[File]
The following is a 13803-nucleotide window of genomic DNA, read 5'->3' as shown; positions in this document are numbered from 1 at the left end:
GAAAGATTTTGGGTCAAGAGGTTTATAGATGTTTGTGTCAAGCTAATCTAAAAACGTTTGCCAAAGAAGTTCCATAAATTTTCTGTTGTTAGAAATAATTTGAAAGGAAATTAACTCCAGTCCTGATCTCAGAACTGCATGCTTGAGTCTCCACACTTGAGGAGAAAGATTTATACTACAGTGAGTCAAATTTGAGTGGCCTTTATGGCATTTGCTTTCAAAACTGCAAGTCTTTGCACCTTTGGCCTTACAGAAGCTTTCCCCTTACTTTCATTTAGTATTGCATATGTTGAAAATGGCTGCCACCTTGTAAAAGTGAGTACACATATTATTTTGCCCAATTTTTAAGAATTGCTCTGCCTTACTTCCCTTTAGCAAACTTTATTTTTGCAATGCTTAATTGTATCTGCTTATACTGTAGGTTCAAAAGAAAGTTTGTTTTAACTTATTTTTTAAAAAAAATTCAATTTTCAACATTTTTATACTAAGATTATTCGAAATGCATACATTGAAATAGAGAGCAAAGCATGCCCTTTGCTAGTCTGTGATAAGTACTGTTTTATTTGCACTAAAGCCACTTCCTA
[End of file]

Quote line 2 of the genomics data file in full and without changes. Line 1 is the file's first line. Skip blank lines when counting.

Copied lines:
GAAAGATTTTGGGTCAAGAGGTTTATAGATGTTTGTGTCAAGCTAATCTAAAAACGTTTGCCAAAGAAGTTCCATAAATTTTCTGTTGTTAGAAATAATTTGAAAGGAAATTAACTCCAGTCCTGATCTCAGAACTGCATGCTTGAGTCTCCACACTTGAGGAGAAAGATTTATACTACAGTGAGTCAAATTTGAGTGGCCTTTATGGCATTTGCTTTCAAAACTGCAAGTCTTTGCACCTTTGGCCTTACAGAAGCTTTCCCCTTACTTTCATTTAGTATTGCATATGTTGAAAATGGCTGCCACCTTGTAAAAGTGAGTACACATATTATTTTGCCCAATTTTTAAGAATTGCTCTGCCTTACTTCCCTTTAGCAAACTTTATTTTTGCAATGCTTAATTGTATCTGCTTATACTGTAGGTTCAAAAGAAAGTTTGTTTTAACTTATTTTTTAAAAAAAATTCAATTTTCAACATTTTTATACTAAGATTATTCGAAATGCATACATTGAAATAGAGAGCAAAGCATGCCCTTTGCTAGTCTGTGATAAGTACTGTTTTATTTGCACTAAAGCCACTTCCTA